4. Pour over the miso dressing, focussing on the fish fillets. Return the dish to the oven for approximately 10 minutes or until the fish is opaque and cooked to your liking.
  5. Scatter over the sesame seeds and sliced spring onions. Serve with the brown rice or quinoa.
By Alex on 09/11/20 | Stress

Back in caveman times, the stress response was an essential part of our ability to escape danger - say, for example, being attacked by a sabre-toothed tiger. The ‘fight or flight’ response, an innate response designed to stimulate our sympathetic nervous system, makes us alert, focussed and energised – we can escape the danger. 

Our body releases certain stress hormones, such as cortisol, which allow our body to respond adequately to the threat by various means, such as increasing available fuel and your respiratory response, whilst dampening down body systems not needed to escape imminent danger, such as the digestive, reproductive or immune systems. In normal circumstances, we experience the ‘fight or flight’ response and its corresponding body effects fleetingly, and then the danger passes, and we can return to normal.

However, today’s stressors tend not to arrive as a sudden, acute danger, but rather exist in a more consistent, ongoing form. Chronic stress like this can be less than beneficial to our health, as long-term exposure to high levels of stress hormones can take its toll. Symptoms of chronic stress include increased irritability, anxiety, headaches, insomnia and depression. Plus, ongoing high levels of stress hormones may continue to affect the digestive, reproductive and immune systems in ways which are not sustainable.

This month’s newsletter covered lifestyle aspects of building stress resilience and ways to encourage lower stress levels. But how can diet help with dealing with chronic stress? Whilst it may be tempting to go for quick, comfort eats and throw out healthy habits, stressful times are when good nutrition can be at its most effective. Aiming for a diet with lots of brightly coloured fruit and vegetables, plus good sources of proteins and fats is a good place to start. 

Also, don’t forget that stress may not only be psychological, it can also be physical. Being regularly in a state of blood sugar imbalance can be a huge stressor to the body, causing an increase in production of the stress hormone, cortisol, as the body attempts to regulate itself. See my free eBook, 5 STEPS TO BLOOD SUGAR BALANCE for further info.  Finally, try and stock up on foods that contain the following stress-supporting nutrients:

Vitamin C is a water-soluble vitamin and is not stored in the body, therefore we need to try and eat good sources of it every day, such as red and green peppers, kiwi fruit, Brussel sprouts, cabbage, kale, watercress, strawberries and broccoli. Studies show that vitamin C may be considered an essential part of stress management, as early research shows may produce a braking effect on the stress-axis helping to moderate any stress-related disorders (1).

Magnesium can be found in green, leafy vegetables (spinach, chard, rocket, kale) as well as avocadoes, tofu, nuts, and legumes. Magnesium has a lovely relaxing effect on the body, and research shows that it may help with brain functions necessary for stress and anxiety reduction (2).

Vitamin D has a multitude of roles in the body, but one of which is in regulating the stress-axis. Foods such as oily fish, liver, eggs, and mushrooms are sources of vitamin D, as is exposure to the sun during the months from May-October in the UK (3).

In our current climate, stress is becoming an ever-present phenomenon. Learning to include stress-relieving practices each day and eat good foods to support our bodies during this time may help to improve our stress resilience in the long term.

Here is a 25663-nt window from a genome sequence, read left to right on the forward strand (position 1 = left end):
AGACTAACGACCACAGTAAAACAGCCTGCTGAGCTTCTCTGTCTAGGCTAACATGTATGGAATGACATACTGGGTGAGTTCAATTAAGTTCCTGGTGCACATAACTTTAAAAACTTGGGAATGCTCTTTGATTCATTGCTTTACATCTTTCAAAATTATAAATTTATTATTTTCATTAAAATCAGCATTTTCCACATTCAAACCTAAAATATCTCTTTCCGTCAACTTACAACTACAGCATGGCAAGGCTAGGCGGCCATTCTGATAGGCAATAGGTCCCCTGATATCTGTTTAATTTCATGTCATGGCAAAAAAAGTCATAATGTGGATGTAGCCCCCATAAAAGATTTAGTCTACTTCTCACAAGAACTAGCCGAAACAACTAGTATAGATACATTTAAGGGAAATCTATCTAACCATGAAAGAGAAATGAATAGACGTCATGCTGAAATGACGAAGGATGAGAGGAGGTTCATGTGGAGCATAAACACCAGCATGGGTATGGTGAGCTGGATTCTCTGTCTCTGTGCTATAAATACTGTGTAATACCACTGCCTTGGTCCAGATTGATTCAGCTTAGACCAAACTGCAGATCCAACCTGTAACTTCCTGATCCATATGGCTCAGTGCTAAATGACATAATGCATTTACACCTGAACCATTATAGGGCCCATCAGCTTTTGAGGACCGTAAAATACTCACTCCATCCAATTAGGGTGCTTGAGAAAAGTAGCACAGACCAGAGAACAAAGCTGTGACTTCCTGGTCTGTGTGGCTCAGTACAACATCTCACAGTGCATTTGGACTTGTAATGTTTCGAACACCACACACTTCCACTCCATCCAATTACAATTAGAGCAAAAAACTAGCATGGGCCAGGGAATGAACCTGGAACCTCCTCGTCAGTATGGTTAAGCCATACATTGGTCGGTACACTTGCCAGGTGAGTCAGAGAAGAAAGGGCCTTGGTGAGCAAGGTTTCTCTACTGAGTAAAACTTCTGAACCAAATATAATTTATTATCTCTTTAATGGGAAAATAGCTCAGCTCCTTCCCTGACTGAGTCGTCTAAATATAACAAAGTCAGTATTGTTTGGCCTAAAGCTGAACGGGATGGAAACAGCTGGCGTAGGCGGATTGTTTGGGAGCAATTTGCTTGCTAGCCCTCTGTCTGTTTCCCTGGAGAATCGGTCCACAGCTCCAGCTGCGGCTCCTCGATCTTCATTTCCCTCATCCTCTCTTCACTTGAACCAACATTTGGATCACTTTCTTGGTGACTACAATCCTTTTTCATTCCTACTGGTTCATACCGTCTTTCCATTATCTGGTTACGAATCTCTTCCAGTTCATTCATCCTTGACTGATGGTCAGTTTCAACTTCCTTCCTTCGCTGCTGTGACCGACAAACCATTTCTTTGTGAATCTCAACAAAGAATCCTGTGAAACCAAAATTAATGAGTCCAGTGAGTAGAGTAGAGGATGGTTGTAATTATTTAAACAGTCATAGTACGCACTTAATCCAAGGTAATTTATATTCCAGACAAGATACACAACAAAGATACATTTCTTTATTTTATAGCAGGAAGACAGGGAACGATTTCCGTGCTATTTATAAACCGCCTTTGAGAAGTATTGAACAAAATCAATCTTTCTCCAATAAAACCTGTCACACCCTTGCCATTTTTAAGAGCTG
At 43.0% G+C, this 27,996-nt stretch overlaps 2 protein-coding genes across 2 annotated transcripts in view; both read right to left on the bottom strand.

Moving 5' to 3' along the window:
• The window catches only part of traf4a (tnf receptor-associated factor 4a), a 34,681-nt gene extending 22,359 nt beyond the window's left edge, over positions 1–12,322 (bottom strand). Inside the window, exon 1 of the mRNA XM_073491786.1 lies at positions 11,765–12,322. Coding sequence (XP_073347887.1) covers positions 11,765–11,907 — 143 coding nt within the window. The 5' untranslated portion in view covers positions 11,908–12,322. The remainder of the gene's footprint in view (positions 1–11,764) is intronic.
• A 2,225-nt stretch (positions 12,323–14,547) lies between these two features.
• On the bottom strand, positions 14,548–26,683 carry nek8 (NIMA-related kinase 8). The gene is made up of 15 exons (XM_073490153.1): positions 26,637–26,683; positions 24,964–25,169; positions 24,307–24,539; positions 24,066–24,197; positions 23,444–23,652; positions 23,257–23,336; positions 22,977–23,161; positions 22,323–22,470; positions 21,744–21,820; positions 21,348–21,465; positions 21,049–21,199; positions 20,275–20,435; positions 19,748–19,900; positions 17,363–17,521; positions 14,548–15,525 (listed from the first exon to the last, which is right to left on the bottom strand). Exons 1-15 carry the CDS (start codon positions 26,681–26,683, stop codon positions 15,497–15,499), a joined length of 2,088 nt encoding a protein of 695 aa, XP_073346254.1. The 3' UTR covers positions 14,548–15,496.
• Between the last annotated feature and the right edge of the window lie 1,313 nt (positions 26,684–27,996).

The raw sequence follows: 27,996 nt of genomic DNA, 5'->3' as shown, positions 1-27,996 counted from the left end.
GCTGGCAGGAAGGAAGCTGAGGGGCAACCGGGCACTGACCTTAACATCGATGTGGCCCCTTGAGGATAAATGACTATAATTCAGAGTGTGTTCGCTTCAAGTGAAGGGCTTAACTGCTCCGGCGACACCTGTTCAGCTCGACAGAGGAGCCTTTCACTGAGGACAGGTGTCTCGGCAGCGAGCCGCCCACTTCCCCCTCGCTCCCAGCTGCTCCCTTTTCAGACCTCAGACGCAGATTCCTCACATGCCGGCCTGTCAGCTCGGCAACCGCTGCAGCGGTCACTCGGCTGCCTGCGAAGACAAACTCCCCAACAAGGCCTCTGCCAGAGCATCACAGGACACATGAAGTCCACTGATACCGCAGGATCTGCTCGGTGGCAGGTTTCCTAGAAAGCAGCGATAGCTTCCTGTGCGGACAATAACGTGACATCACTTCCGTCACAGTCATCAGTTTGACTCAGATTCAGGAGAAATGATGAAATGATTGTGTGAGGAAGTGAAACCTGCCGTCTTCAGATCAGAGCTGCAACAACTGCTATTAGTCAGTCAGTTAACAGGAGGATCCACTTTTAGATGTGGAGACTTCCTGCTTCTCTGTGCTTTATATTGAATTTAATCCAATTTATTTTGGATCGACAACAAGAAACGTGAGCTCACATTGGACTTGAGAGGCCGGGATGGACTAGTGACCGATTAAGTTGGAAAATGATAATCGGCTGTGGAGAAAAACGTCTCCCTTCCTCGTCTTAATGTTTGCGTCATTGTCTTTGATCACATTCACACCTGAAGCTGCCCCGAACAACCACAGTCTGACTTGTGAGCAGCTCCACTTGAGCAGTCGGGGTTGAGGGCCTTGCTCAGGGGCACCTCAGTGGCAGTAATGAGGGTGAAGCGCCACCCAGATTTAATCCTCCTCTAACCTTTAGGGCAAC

Let me know what your favourite stress-relieving tips are.


  1. Moritz B Schmitz AE Rodrigues ALS Dafre AL Cunha MP (2020) The Role of Vitamin C in Stress-Related Disorders
  2. Sartori SB Whittle N Hetzenauer A Singewald N (2011) Magnesium Deficiency Induces Anxiety and HPA Axis Dysregulation: Modulation by Therapeutic Drug Treatment Neuropharmacology 62 (1) 304-312
  3. Metlaine, A (2020) Sleep, Stress and Vitamin D Ch 25 in Neurological Modulation of Sleep: Mechanisms and Function of Sleep Health Academic Press, Paris
By Alex on 02/11/20 | Nutritional Therapy

Having spent five years knee-deep in textbooks and research papers studying for me BSc and Diploma in Nutritional Therapy, it is easy for me to forget that not everyone is familiar with the term. What does Nutritional Therapy actually entail? And how can it help you?

As defined by our professional body BANT (British Association for Nutrition and Lifestyle Medicine):

“Nutritional Therapy is the application of nutrition science in the promotion of health, performance and individual care. Registered Nutritional Therapists use a wide range of tools to assess and identify potential nutritional imbalances and understand how these may contribute to an individual’s symptoms and health concerns.”

This basically means that as a Nutritional Therapist I work with you to try and find out what changes can be made to your diet and lifestyle to make you feel better. What foods you eat, what sleep and relaxation you get, your medical and family histories, your environment at work and home, what exercise you get, your stress levels – all of these factors and more can impact how you feel and any symptoms you may be getting.

Nutritional Therapy uses a Functional Medicine approach. This entails a client-centred and science-based approach which allows us to work together to address the underlying causes of any symptoms you may have to promote wellness. By addressing the root causes, via taking personal histories, mapping symptoms, and using functional testing, we aim to get to the bottom of what’s going on.

I keep up to date with scientific research to ensure that I have the latest nutrition science at my fingertips. And, as a complementary therapy, I work alongside your GP and other healthcare professionals to try and give you the best outcomes.

Everyone is different. Everyone has different lives, responsibilities, tastes, amounts of time and money to spend. It’s my job to help find an approach that works for you as an individual.